The Runaway Fair

The Runaway Fair
A week after the Michaelmas Fair the High Street is closed again for the traditional Runaway Fair. This is one of two annual Abingdon events that divert the 35 bus (and the X2 X3… ) down East St Helen Street and up West St Helen Street.

Can you name the other?
The Runaway Fair
In the days when people looked for employment at fairs the Runaway Fair was the chance to escape a bad employer taken on at the Michaelmas Fair, and try to find another.
The Runaway Fair
During the Michaelmas Fair,  last week, the Tattoo Parlour on High Street was doing a lively trade late into the evenings. They have not attempted to stay open late for the Runaway Fair.
The Runaway Fair
Nowadays the runaway fair has children’s rides and amusements that carry on through the afternoon and early evening.

16 thoughts on “The Runaway Fair

  1. Spike

    Good to see the old Town so active. I always look forward to scanning this blog.

    At the Runaway Fair, there is perhaps a trade ‘window’ for a tattoo removal service ?

  2. Chris

    I’d love to see the figures on the benefits of the fairs to the local economy. Was speaking to a business owner on Ock Street the other day and he stated that his business actually declined during the fair.

    No doubts that more people come to the town centre as a result of the fair but the majority the additional money just goes to the fair operators (who then subsequently spend the money elsewhere). Has there very been any offical figures on the subject?

  3. Native

    It seems people are very concerned about the loss of trade for the shops but i think there are those that do amazingly well thanks to the fair. Salami’s the shop over the road, china dina, dominos, sammi’s etc and all of the pubs are heaving! What isnt spent in one place is surely made up for in another. People need to realise that the showman and their fathers and grandfathers have been trading in this town for many many years. Much longer than most or even all of Abingdons shopkeepers and are keeping our towns living heritage alive. Too many people are keen to see the fair moved but no why should we get rid of it for out of towners who get held up for a few minutes on their way through our town or for those that live here because they cant afford to live in Oxford and then find that for three days they cant get their car out to work in Oxford! Live in Abingdon, Love Abingdon or pee off if you dont like our old ways!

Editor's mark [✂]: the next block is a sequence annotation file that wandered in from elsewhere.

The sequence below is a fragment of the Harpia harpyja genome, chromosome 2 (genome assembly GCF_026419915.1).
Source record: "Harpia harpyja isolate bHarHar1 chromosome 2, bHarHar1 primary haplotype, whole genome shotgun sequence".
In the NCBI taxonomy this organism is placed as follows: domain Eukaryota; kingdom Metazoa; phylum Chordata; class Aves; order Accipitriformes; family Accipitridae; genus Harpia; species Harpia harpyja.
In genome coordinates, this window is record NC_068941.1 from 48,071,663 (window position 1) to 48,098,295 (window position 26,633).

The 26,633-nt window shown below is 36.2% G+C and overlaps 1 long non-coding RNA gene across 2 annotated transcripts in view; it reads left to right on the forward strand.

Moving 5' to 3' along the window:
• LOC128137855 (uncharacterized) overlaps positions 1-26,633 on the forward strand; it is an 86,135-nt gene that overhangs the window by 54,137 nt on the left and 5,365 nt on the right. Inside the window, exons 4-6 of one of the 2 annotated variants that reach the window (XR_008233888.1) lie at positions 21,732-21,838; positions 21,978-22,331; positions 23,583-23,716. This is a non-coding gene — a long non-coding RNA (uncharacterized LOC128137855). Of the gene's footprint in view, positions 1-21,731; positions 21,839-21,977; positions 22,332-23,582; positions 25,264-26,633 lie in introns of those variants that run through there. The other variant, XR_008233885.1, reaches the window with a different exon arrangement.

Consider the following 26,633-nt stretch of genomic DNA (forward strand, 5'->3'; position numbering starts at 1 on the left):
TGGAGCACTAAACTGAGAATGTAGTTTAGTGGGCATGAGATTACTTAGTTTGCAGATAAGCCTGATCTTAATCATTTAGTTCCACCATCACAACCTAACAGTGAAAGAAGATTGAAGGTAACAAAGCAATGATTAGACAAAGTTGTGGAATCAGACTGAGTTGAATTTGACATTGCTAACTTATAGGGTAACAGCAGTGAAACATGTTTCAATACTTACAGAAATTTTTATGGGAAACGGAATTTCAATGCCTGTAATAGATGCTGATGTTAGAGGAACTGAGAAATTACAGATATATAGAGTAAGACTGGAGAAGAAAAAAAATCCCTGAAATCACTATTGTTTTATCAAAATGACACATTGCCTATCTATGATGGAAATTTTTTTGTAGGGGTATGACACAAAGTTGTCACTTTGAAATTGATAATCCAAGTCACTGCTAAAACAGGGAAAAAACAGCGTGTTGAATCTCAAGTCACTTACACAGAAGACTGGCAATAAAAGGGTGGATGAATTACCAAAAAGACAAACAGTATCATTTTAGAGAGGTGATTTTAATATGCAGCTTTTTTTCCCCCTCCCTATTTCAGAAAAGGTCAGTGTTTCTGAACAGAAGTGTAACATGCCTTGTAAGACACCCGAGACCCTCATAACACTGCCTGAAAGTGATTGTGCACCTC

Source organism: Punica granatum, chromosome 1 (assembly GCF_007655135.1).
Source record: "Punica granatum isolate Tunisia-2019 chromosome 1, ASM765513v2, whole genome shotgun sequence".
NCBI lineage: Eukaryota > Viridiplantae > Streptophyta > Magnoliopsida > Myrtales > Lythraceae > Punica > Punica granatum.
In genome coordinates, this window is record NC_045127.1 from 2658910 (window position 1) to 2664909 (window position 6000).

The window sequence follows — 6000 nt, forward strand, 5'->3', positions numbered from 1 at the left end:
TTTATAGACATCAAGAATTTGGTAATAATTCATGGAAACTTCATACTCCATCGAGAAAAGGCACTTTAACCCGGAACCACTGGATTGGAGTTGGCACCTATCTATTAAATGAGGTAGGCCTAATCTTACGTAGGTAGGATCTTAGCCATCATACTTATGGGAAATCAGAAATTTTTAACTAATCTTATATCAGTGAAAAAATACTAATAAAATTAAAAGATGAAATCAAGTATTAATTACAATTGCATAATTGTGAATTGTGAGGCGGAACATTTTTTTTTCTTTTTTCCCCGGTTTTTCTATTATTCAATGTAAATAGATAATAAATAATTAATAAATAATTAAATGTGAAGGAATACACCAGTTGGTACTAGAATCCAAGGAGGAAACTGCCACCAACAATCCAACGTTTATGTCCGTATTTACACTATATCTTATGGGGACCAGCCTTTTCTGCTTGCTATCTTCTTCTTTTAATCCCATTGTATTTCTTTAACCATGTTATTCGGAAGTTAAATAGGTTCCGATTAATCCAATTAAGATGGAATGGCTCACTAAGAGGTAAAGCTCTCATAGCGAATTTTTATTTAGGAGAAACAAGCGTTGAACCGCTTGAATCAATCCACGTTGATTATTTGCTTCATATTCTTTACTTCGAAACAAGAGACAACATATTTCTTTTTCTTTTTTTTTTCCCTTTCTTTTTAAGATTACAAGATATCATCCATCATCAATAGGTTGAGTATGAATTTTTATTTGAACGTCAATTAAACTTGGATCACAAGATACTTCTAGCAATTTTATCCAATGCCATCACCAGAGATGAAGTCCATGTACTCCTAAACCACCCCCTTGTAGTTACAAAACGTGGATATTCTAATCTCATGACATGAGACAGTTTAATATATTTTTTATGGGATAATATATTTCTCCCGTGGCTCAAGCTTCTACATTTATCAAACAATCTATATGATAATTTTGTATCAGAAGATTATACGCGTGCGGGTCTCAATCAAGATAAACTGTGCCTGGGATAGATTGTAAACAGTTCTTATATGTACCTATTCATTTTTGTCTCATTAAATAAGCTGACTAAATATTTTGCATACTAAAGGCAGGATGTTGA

4. Chris Warren

    Tradition is all well and good but if it’s at the detriment of the town as a whole then it would need to be reviewed. Loving Abingdon does require one to protect its future. The delay to people’s commute isn’t the issue (at least not for me and for those who it is really do need to get a life).

    As you say, if the Board Face, Kings Head and Bell, Punch Bowl etc are heaving as a result of the fair then that is fantastic and would therefore offset the decline in other areas of the local economy but I haven’t seen evidence of this. Someone (Council, Chamber of Commerce etc) does need to put the time in to get the solid figures and put this issue to bed.